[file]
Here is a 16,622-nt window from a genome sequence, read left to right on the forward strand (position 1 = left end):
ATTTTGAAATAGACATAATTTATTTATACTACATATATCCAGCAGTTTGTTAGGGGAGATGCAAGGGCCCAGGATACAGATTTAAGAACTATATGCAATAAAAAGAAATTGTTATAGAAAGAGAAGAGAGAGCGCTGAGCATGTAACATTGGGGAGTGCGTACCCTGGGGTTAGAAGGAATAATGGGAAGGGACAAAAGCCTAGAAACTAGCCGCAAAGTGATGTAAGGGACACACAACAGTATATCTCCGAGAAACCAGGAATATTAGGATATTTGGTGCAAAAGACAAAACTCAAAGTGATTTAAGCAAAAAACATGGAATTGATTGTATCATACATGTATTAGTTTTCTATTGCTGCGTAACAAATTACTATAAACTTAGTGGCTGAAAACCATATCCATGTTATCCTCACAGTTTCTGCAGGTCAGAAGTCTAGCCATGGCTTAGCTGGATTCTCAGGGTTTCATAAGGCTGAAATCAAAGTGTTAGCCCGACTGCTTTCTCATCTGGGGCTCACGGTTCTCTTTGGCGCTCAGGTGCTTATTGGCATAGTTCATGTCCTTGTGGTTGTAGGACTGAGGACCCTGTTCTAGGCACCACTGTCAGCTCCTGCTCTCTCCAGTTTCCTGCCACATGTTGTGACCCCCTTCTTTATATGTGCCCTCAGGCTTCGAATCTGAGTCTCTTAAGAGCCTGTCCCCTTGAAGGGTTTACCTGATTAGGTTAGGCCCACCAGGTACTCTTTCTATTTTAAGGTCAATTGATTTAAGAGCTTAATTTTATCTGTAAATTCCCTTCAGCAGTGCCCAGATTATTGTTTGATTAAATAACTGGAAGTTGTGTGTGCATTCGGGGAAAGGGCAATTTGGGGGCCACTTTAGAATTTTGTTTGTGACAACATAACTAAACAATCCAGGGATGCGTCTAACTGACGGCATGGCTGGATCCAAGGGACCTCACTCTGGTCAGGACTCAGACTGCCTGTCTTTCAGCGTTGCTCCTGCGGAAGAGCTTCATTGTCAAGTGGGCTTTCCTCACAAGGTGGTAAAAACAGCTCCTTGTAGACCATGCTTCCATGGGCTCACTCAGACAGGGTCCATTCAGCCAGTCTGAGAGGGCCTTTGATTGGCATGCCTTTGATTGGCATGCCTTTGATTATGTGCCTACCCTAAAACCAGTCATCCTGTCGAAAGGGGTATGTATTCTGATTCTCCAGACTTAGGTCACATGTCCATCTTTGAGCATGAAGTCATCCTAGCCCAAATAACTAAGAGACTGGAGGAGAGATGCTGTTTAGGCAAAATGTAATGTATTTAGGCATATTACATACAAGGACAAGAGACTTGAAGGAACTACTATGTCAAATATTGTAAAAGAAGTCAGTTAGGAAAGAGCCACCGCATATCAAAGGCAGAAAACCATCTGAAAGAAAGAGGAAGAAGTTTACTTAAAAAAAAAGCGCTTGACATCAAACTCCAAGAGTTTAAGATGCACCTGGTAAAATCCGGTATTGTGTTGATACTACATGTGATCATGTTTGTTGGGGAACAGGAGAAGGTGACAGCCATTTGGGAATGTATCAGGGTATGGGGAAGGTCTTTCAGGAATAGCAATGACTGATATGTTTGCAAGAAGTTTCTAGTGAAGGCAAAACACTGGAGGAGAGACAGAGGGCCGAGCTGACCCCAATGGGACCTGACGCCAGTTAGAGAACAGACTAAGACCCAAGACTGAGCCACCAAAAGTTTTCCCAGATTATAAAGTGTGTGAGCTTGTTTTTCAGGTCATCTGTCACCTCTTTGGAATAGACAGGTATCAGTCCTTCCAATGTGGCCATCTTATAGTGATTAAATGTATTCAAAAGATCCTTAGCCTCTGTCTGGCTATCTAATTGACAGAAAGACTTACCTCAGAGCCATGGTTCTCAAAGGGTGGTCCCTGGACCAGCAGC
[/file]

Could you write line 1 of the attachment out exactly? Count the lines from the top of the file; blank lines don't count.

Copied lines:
Here is a 16,622-nt window from a genome sequence, read left to right on the forward strand (position 1 = left end):